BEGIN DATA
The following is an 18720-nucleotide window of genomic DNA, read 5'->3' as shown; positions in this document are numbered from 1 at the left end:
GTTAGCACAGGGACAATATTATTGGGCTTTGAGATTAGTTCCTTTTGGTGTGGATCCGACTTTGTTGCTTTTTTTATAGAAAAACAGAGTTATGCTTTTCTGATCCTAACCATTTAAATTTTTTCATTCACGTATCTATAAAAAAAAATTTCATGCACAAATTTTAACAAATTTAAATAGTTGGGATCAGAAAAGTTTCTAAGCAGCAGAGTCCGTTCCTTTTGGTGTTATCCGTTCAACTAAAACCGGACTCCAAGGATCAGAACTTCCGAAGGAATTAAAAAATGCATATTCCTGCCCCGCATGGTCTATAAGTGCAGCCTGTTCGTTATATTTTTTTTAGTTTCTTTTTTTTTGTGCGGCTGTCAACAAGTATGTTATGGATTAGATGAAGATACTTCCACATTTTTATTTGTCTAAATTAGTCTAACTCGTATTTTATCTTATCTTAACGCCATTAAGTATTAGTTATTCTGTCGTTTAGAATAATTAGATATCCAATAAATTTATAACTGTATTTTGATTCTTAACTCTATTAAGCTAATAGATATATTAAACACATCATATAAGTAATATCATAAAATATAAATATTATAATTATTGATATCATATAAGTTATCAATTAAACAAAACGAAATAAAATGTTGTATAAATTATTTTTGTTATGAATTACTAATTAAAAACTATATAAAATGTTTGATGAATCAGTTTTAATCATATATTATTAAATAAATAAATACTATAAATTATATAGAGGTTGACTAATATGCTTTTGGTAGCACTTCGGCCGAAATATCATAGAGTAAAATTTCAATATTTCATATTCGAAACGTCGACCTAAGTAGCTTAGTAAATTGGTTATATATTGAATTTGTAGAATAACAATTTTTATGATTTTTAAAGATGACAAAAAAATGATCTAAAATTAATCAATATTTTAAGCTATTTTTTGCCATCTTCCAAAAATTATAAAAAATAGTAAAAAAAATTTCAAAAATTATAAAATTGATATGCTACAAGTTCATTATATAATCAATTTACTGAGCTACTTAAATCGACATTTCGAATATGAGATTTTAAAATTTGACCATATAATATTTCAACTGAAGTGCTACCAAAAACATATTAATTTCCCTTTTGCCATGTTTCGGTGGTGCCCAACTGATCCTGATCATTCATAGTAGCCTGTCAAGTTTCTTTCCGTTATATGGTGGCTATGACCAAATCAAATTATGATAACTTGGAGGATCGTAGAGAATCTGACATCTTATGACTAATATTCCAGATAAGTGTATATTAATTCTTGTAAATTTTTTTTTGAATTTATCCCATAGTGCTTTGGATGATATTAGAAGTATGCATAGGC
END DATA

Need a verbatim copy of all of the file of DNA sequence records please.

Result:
The following is an 18720-nucleotide window of genomic DNA, read 5'->3' as shown; positions in this document are numbered from 1 at the left end:
GTTAGCACAGGGACAATATTATTGGGCTTTGAGATTAGTTCCTTTTGGTGTGGATCCGACTTTGTTGCTTTTTTTATAGAAAAACAGAGTTATGCTTTTCTGATCCTAACCATTTAAATTTTTTCATTCACGTATCTATAAAAAAAAATTTCATGCACAAATTTTAACAAATTTAAATAGTTGGGATCAGAAAAGTTTCTAAGCAGCAGAGTCCGTTCCTTTTGGTGTTATCCGTTCAACTAAAACCGGACTCCAAGGATCAGAACTTCCGAAGGAATTAAAAAATGCATATTCCTGCCCCGCATGGTCTATAAGTGCAGCCTGTTCGTTATATTTTTTTTAGTTTCTTTTTTTTTGTGCGGCTGTCAACAAGTATGTTATGGATTAGATGAAGATACTTCCACATTTTTATTTGTCTAAATTAGTCTAACTCGTATTTTATCTTATCTTAACGCCATTAAGTATTAGTTATTCTGTCGTTTAGAATAATTAGATATCCAATAAATTTATAACTGTATTTTGATTCTTAACTCTATTAAGCTAATAGATATATTAAACACATCATATAAGTAATATCATAAAATATAAATATTATAATTATTGATATCATATAAGTTATCAATTAAACAAAACGAAATAAAATGTTGTATAAATTATTTTTGTTATGAATTACTAATTAAAAACTATATAAAATGTTTGATGAATCAGTTTTAATCATATATTATTAAATAAATAAATACTATAAATTATATAGAGGTTGACTAATATGCTTTTGGTAGCACTTCGGCCGAAATATCATAGAGTAAAATTTCAATATTTCATATTCGAAACGTCGACCTAAGTAGCTTAGTAAATTGGTTATATATTGAATTTGTAGAATAACAATTTTTATGATTTTTAAAGATGACAAAAAAATGATCTAAAATTAATCAATATTTTAAGCTATTTTTTGCCATCTTCCAAAAATTATAAAAAATAGTAAAAAAAATTTCAAAAATTATAAAATTGATATGCTACAAGTTCATTATATAATCAATTTACTGAGCTACTTAAATCGACATTTCGAATATGAGATTTTAAAATTTGACCATATAATATTTCAACTGAAGTGCTACCAAAAACATATTAATTTCCCTTTTGCCATGTTTCGGTGGTGCCCAACTGATCCTGATCATTCATAGTAGCCTGTCAAGTTTCTTTCCGTTATATGGTGGCTATGACCAAATCAAATTATGATAACTTGGAGGATCGTAGAGAATCTGACATCTTATGACTAATATTCCAGATAAGTGTATATTAATTCTTGTAAATTTTTTTTTGAATTTATCCCATAGTGCTTTGGATGATATTAGAAGTATGCATAGGC